Cadbury demolition work under way

A piece of Dunedin history has started to disappear from the city landscape, as demolition continues on the former Cadbury factory.

The historic plant, which ceased making chocolate in Dunedin in March 2018, is to make way for the new $1.4billion Dunedin Hospital.

Demolition work has been held up by Covid-19 safety restrictions, but is now under way again with appropriate safe distancing plans in place.

The first building on the sprawling site to go is the former warehouse, and cranes busily tore down the metal canopy on Saturday.

A Southern District Health Board spokesman said demolition of the warehouse was expected to take a fortnight, and would be carried out in four stages.

After the roof is removed, demolition contractor Ceres NZ Ltd will tear down a central strip of the warehouse, from the south side of the building through to the north end at St Andrew St.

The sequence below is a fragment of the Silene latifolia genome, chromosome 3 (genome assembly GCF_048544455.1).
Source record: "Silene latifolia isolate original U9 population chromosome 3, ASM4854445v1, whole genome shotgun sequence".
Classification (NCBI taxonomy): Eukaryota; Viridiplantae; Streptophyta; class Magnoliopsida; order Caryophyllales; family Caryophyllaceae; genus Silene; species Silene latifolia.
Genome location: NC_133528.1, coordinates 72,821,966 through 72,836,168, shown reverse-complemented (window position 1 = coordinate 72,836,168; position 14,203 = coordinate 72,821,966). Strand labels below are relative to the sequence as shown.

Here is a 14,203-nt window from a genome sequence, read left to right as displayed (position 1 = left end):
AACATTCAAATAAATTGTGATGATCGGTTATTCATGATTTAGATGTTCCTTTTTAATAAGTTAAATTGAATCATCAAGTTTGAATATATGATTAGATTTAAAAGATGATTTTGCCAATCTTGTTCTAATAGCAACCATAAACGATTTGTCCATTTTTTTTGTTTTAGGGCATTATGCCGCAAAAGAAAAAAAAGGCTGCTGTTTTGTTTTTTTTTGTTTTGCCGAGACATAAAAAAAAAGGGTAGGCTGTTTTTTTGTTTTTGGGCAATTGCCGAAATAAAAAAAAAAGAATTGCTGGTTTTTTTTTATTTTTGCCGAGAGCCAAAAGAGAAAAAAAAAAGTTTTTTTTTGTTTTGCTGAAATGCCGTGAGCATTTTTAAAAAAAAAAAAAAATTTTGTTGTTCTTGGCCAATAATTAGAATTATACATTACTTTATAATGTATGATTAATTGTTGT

The Cumberland St side of the building will then be demolished, followed by the Castle St section.

Part of the canopy of the former Cadbury warehouse is pulled down on Saturday, as work begins on...
Part of the canopy of the former Cadbury warehouse is pulled down on Saturday, as work begins on clearing the site to make way for the new Dunedin Hospital. PHOTO: CHRISTINE O’CONNOR

Demolition work resumes this morning at 7.30am, and workers will be on site until 6pm each day, Monday to Saturday.

Both lanes of State Highway 1, on either side of the site, are expected to remain open throughout the work, but Ceres has asked anyone in the vicinity to be aware of vehicles entering and leaving the site.

Comments

Dunedin was founded on a swamp. Wait for Murphy’s Law to bite.

While I realise some materials will be recycled. It's a shame no one had the insight to re use the thousands of square meters of metal cladding and roofing especially when we have buildings like the Historic Sims building in Port Chalmers desperately in need of a temporary protective roof. There must be many other community owned buildings or groups that could benefit from re use of such materials. Re use then recycle.! And all those that say oh no cant because of health and safety. Or or it's too hard. Think again.

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